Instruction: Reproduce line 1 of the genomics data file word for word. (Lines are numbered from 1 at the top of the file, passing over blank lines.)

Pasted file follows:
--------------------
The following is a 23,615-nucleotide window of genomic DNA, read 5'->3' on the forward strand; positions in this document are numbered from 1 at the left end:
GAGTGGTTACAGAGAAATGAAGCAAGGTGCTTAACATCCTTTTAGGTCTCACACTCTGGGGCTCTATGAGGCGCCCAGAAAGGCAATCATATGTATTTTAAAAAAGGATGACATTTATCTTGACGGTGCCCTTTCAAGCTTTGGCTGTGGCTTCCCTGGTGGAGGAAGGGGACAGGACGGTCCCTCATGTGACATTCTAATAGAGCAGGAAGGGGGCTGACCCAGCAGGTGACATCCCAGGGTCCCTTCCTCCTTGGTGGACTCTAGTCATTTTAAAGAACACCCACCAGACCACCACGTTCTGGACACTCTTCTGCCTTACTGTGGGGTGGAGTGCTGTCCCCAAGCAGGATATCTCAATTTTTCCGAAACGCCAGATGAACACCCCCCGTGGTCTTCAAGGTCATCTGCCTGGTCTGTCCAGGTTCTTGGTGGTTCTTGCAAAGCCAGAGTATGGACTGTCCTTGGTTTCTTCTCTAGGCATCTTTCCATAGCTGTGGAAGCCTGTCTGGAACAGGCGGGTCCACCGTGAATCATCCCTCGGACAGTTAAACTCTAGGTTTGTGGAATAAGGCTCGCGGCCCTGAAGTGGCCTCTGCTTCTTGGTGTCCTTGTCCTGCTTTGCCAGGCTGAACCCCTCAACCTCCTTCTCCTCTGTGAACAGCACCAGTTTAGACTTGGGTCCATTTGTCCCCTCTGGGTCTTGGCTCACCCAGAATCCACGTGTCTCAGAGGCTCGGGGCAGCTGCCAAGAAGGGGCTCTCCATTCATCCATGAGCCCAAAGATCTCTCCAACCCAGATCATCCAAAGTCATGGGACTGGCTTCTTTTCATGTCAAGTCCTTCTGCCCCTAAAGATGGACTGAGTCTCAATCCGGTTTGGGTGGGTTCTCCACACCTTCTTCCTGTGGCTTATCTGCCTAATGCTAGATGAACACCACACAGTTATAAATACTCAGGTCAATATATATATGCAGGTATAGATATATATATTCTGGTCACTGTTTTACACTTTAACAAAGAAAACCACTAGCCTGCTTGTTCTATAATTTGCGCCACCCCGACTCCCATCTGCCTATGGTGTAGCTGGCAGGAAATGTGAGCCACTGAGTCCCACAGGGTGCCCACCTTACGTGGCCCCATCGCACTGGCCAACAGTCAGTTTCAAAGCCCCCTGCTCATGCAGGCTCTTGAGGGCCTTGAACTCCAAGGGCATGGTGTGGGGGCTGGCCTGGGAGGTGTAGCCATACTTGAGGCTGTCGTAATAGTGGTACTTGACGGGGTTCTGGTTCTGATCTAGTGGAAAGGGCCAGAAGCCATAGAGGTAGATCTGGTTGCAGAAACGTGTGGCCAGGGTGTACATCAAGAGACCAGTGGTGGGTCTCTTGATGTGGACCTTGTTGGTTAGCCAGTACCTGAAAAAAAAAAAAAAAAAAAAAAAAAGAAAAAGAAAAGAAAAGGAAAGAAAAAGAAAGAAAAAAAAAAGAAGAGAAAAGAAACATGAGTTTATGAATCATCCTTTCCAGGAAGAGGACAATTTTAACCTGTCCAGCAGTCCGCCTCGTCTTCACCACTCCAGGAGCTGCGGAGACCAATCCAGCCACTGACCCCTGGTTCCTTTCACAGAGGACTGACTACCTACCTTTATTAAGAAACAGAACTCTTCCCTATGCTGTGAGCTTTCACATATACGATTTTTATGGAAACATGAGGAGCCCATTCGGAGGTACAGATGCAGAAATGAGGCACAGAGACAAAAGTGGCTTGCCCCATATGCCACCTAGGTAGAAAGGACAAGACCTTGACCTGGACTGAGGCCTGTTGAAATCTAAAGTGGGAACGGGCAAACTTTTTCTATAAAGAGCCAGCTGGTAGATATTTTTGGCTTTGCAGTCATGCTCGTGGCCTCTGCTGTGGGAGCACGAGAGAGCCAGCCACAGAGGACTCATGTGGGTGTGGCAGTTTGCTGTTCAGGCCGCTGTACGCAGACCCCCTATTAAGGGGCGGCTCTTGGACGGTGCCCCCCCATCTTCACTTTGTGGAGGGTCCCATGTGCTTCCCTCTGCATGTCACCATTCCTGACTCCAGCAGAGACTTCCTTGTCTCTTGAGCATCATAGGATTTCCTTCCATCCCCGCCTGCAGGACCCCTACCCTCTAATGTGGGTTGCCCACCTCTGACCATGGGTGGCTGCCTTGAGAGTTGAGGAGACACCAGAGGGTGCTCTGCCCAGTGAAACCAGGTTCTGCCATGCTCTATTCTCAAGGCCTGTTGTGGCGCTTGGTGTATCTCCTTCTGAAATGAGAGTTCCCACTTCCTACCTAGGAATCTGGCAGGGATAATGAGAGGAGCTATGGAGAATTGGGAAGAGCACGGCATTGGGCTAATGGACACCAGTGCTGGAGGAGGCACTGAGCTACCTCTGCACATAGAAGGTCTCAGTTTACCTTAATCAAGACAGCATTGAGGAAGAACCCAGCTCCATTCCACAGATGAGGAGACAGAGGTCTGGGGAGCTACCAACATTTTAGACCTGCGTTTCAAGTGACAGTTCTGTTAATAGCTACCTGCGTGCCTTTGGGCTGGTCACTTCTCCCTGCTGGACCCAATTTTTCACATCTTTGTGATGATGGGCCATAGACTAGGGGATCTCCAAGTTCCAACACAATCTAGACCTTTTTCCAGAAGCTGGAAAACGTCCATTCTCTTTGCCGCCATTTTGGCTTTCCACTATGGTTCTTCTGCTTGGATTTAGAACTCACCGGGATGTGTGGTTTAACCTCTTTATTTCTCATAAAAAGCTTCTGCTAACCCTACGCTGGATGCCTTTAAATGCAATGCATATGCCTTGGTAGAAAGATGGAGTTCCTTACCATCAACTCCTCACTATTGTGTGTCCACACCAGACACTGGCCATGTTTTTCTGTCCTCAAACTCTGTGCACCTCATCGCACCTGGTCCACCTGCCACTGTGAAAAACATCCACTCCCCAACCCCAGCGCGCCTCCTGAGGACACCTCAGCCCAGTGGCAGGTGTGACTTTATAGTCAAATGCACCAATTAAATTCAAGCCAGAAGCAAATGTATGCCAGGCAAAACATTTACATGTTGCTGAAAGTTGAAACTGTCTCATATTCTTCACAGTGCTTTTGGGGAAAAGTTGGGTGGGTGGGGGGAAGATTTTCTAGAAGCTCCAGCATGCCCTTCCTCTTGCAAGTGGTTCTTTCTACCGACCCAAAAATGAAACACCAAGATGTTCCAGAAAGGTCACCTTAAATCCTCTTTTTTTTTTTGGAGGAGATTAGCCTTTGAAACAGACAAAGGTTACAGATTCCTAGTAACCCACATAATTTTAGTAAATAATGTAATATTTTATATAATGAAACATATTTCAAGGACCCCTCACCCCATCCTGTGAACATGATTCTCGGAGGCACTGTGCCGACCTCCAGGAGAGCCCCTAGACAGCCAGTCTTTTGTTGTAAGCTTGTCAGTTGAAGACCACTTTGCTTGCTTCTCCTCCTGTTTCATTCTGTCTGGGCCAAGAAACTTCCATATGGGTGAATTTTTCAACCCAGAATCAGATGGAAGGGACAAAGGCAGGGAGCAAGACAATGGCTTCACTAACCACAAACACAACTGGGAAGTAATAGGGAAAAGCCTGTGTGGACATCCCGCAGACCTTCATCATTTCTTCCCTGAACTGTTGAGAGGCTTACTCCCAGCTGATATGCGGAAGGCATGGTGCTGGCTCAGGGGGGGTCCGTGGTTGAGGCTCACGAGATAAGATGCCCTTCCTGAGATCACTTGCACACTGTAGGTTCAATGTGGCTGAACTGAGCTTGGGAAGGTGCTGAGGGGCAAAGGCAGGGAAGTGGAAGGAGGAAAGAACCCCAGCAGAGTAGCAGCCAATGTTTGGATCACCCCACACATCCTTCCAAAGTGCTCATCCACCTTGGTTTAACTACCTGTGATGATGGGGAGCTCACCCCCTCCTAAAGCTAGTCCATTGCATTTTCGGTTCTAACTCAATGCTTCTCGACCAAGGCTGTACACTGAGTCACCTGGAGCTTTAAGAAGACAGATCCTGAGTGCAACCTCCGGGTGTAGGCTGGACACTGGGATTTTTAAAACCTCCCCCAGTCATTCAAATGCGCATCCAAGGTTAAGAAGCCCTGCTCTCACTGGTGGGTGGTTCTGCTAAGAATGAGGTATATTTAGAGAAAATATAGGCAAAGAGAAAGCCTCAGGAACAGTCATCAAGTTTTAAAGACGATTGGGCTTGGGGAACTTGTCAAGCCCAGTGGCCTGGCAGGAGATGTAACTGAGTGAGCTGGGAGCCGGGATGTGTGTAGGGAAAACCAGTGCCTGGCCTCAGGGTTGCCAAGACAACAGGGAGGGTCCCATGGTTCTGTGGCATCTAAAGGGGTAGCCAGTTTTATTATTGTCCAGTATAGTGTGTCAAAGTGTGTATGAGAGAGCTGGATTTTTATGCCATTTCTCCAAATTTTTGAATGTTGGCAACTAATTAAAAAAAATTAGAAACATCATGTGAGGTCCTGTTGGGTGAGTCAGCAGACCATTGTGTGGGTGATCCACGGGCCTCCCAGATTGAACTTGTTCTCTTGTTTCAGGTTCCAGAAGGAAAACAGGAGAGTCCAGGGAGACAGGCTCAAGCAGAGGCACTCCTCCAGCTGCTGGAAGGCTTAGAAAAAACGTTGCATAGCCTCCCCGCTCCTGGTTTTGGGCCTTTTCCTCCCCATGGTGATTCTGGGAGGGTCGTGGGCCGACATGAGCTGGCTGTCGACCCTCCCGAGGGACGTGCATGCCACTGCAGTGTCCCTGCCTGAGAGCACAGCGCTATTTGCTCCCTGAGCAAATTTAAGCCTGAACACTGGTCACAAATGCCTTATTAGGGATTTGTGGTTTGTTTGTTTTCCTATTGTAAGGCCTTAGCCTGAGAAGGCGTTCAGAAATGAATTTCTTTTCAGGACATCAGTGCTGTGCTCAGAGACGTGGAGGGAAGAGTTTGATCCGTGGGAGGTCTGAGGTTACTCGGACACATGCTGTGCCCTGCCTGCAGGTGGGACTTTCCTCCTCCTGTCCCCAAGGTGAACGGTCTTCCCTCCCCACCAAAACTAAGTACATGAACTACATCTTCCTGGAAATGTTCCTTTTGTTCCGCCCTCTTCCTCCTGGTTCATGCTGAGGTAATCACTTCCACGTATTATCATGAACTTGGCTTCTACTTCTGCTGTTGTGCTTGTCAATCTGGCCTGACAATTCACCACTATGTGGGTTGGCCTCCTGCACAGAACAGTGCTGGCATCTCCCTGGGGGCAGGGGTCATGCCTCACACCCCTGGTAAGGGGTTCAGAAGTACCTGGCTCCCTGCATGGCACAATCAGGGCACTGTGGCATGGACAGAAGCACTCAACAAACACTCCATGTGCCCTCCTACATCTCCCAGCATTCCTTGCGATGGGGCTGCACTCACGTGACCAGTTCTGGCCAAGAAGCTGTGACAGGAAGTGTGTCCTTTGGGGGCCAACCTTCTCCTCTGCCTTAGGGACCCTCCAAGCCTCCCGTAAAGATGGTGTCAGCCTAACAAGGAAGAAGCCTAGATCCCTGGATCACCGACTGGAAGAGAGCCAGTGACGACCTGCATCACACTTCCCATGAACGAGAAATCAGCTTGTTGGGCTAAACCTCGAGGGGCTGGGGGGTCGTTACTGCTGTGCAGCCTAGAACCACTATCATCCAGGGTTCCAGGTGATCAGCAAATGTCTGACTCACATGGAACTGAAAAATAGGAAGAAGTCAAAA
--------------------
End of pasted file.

The following is a 23,615-nucleotide window of genomic DNA, read 5'->3' on the forward strand; positions in this document are numbered from 1 at the left end: